Even in large classes, he encourages students to "wave their hands if I'm going too fast." He has even had them use signs: green means "too slow, you can speed this up" and red means "slow down--this is tough stuff."

But the classroom isn't the only place Hogg has had success. Committees, national conventions and other campuses have also been the host of Hogg's wisdom and charm.

"When he is in a meeting--you know it," Randles said. Jim Calvin, associate professor of statistics at Texas A & M, concurs, "He's never met a crowd he wasn't willing to win over."

"He has a tremendous reputation as an instructor," he said. "The reputation in Iowa is he did not fear to use humor as part of his educational repertoire. He can teach the material and keep the students' attention."

Calvin experienced this first-hand when Hogg visited his university and agreed to give an hour lecture to his graduate statistics students. Although Calvin "thinks the world of Bob!" he assumed his "lecture" would really be a 20-minute joke session. What he got was the "most well-organized, prepared, sequential lecture I've ever heard," he said. Filled with references to articles and historical perspectives, Calvin said he looked down at his watch expecting just a few minutes to have passed and the hour was up.

"You know how you hear people say they hope they will have that much energy when they're that age? Well, I wish I had that much energy now!" Calvin muses.

And "energy" is exactly the adjective that describes Hogg. He has attained numerous successes in publishing and teaching. He has received honors and filled prestigious positions at both the university level and in national statistics organizations. Now, at 72 years of age, he is in "phased retirement," meaning a half-time position. What this means, in reality, is a full-time schedule this fall semester and a 27-university speaking and research tour in the spring. Leaving January 13 and concluding May 2, Hogg plans to start in Arizona and conclude in Minnesota, offering university statistics departments a choice of six lectures. And when he is not speaking he will be researching his own personal quest to see how Total Quality Management can be applied to university teaching. This drive is stimulated by his on-going desire to improve education in America.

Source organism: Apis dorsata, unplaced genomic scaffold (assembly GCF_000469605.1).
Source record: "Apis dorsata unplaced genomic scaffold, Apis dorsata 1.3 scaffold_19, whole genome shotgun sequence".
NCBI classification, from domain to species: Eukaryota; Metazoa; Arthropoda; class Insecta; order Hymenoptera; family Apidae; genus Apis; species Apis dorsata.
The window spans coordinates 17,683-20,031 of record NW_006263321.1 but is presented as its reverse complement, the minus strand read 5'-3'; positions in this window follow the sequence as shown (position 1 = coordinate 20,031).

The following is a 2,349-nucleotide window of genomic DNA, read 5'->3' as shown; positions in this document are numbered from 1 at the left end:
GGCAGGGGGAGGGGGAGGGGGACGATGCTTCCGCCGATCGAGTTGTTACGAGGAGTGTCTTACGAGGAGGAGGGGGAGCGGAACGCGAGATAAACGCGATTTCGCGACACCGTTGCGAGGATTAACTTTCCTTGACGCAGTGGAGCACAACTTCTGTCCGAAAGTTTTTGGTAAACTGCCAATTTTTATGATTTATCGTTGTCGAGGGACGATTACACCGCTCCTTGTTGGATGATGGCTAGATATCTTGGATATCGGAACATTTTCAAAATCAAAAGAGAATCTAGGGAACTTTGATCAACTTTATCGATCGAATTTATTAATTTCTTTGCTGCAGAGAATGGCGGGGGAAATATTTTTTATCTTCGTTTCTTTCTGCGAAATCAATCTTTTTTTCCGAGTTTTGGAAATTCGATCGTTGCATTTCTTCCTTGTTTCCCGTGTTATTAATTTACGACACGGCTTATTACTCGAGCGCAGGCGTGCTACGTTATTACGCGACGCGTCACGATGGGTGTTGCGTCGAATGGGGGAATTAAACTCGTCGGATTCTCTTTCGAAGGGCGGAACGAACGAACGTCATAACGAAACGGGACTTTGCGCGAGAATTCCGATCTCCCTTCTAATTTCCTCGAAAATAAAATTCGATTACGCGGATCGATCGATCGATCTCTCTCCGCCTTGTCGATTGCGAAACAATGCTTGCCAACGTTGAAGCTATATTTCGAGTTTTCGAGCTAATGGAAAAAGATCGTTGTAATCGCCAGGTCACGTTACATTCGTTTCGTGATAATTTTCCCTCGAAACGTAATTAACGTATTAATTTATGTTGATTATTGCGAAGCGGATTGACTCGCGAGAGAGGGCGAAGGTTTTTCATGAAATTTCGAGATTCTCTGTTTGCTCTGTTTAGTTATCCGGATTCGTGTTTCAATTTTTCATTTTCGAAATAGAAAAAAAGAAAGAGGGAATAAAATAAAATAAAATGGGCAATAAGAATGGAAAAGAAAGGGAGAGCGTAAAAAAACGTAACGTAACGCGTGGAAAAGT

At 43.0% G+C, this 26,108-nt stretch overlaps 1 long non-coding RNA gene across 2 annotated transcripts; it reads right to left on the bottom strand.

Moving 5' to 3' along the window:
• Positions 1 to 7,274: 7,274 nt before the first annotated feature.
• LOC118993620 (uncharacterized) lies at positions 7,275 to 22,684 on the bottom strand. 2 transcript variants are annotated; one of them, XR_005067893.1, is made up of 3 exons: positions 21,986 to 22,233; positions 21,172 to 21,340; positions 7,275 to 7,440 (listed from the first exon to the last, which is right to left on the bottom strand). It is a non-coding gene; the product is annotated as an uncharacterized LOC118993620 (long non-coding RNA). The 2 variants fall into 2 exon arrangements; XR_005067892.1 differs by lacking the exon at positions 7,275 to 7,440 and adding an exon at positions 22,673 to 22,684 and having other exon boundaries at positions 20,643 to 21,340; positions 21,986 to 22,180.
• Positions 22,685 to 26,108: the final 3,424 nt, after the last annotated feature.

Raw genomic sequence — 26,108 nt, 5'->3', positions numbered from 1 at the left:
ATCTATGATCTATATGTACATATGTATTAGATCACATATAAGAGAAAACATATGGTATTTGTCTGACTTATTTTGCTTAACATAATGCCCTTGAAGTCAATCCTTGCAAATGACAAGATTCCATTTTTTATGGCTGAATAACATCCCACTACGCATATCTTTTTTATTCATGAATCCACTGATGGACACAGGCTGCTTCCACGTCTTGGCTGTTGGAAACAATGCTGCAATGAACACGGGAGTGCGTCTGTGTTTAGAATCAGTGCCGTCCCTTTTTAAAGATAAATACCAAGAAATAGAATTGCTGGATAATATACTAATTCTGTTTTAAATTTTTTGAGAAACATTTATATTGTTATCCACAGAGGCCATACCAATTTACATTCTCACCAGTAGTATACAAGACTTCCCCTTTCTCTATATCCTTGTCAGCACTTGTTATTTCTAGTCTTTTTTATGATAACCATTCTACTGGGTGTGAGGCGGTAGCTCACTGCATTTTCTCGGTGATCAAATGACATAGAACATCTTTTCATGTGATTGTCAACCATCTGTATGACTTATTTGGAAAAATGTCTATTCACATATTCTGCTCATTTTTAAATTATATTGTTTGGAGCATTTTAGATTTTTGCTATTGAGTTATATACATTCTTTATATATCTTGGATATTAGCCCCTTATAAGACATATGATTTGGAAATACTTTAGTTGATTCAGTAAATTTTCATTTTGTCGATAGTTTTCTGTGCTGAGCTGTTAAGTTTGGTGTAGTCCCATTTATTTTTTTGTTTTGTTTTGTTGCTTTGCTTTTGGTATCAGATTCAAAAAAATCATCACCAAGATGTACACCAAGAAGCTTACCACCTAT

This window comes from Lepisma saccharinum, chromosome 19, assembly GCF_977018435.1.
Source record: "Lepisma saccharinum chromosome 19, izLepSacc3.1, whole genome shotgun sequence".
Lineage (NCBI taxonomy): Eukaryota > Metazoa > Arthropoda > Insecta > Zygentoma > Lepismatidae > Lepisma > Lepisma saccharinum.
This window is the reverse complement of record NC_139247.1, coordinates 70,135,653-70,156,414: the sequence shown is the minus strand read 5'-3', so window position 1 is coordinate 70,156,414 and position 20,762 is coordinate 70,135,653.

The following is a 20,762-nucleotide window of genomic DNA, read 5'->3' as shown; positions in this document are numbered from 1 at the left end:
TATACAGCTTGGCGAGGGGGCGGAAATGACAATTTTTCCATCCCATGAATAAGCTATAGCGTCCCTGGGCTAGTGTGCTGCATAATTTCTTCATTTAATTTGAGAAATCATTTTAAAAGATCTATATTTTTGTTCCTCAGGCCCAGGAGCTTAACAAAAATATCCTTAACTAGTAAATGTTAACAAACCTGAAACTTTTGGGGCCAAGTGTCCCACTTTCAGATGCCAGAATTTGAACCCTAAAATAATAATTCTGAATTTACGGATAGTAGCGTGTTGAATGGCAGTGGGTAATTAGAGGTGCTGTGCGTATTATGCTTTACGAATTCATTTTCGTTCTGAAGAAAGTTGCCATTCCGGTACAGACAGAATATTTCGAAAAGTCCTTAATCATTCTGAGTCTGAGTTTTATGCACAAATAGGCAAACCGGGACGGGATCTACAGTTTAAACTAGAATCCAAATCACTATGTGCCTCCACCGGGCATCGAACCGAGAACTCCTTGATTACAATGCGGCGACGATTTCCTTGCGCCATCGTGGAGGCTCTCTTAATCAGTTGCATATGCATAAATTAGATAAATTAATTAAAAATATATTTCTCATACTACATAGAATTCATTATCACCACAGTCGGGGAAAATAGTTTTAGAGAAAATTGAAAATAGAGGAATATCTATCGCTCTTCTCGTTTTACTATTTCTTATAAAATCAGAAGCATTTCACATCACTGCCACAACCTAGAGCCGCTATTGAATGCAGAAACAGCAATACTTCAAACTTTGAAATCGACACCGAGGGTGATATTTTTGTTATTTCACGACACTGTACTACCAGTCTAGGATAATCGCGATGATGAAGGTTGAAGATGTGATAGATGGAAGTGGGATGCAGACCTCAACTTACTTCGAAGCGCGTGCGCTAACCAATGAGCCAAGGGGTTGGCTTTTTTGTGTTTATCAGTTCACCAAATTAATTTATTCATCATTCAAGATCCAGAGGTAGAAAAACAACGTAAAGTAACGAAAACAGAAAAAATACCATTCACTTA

"Unfortunately, in America today, mathematical skills are not as good as they should be. We've missed the boat," he said. He refers to the 1983 "Nation at Risk" revelation that the United States wasn't doing enough in math, chemistry and science. "We're even in worse shape," Hogg said. "They (students) are playing with computers but I get worried about basics. Maybe we should shut the TV off and the computer off. There's got to be a balance--and these guys that do (have a balance) get great things. But they know their basics."

This concern is the focus of his energy right now. After experiencing the mathematical and teaching success he has attained and after expending a lot of energy in his personal life with the loss of his first wife Carolyn, his marriage to Ann in 1994, raising four children and working professionally with some of them, he has the luxury of picking what he really wants to spend his time doing. And his choice is trying to fix the future of mathematical education.

"He is working on this because he's a man that has concerns. With his accomplishments, he must judge it as the most important thing he can accomplish," Calvin said.

This accomplishment would be the realization by society that we must not only get back to basics but also use those skills to reach out to other areas and a lot more people with training. "Unless we get involved," Hogg warns, "we'll have trouble. It's OK to do the math--but it's very important to reach out and get truly involved...not just consulting, but really involved."

He suggests degrees in statistical sciences with the emphasis in science. He suggests statistics majors get involved in other areas of interest and work in other fields. "Maybe even politics," he said, "but that's really going out on a limb."

Editors' Note: Bob has graciously given us a copy of his speaking tour schedule. Please check with the person listed in parentheses at each university for further details.